Life is too short for hideous icons!

I generally love the clean, thoughtful layout that makes Macs different from everything else. They’re great at that … with one major, terrible exception. And by that I mean their default blue, shadowy, 3d-for-no-reason folder icons. They are everywhere, and they destroy all efforts to stylize (or destylize) your desktop view.


I fixed this a while ago when I bought my current computer, but updating to Mavericks undid all of my efforts. Clearly I had to come up with a reproducible way to fix it.

There are two ways to do this:

The slow dumb way:

  • download or design a folder icon you like. (I used this one – it’s clean and beautifully semitransparent). The icon should have a .icns extension.
  • for every folder in your computer:
    • use the get info option to manually change it.
  • and then repeat every time you make a new folder for as long as you choose to own a mac.

The slightly better, long-term way:

  • download or design your icon
  • replace the default icon images that your computer uses to create new folders.
    • open Terminal and do this:

cd /System/Library/CoreServices/CoreTypes.bundle/Contents/Resources; open .

  • replace every one by hand – there are dozens – and tell your computer that you really do intend this crazy action.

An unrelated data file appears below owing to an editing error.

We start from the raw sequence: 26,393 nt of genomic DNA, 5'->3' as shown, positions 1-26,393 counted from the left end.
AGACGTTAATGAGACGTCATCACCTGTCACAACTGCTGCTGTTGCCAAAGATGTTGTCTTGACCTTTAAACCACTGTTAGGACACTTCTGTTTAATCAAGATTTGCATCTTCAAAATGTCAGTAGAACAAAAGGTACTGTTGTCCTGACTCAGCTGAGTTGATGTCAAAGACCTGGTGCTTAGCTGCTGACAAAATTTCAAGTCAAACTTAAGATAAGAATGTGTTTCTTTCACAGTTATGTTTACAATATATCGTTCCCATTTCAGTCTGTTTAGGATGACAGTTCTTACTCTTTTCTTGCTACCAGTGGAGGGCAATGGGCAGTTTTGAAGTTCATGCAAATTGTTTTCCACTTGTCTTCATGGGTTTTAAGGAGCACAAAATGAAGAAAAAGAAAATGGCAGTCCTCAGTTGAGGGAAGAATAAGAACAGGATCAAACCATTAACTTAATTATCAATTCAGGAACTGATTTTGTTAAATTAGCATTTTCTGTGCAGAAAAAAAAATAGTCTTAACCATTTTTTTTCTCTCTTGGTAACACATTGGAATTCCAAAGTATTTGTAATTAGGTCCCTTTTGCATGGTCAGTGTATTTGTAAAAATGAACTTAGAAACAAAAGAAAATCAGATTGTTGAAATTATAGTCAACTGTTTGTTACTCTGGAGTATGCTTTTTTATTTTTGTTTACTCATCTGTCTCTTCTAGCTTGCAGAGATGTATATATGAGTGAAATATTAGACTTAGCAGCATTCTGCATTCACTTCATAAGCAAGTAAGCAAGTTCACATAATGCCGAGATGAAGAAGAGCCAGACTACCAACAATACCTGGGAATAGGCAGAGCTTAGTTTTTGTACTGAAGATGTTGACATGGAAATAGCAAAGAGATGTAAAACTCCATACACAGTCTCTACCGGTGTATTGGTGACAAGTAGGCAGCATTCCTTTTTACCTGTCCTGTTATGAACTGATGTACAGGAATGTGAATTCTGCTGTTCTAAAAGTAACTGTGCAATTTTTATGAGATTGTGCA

That’s what I did the first time, but repeating something so laborious is goofy. So this time I wrote a simple python program to do it.

The fun python way:

  • go to that same Resources directory and back up all of your icon images in case things go awry.
  • create a temporary working folder (like on your desktop). I’ll call it ~/Desktop/replaceIcons
  • make a quick list of the icons you need to replace. Since Mac labels the important folder icons with the word Folder, this is easy to automate with a single command:

ls *Folder* > ~/Desktop/replaceIcons/fileNames.txt (wordpress converted the > to > – bug).

  • That just dumped a text file into the temporary working directory that lists all of the names you need to replace. Quickly open that to check it and also remove the last empty line, and save it.
  • put your icon in the same folder, and also put this python script into the same folder:
# wordpress inserted a backslash in the first line. don't copy that.
# Name this script ''

import sys
import shutil
import os

def changeNames(fileNameList, fileToCopy):
  f = open(fileNameList, 'rU')
  text =
  textSplit = text.split('\n')
  path = os.getcwd() + '/'
  pathFileToCopy = path + fileToCopy
  for file in textSplit:
    pathFile = path + file
    print pathFile
    shutil.copy(pathFileToCopy, pathFile)

def main():    
  if len(sys.argv) == 1:
    print 'usage: ListOfNamesFile IconToCopy\n'

    changeNames(sys.argv[1], sys.argv[2])    
    print 'done\n'

if __name__ == '__main__':
  • Then open up your terminal, navigate to your temporary working folder cd replaceIcons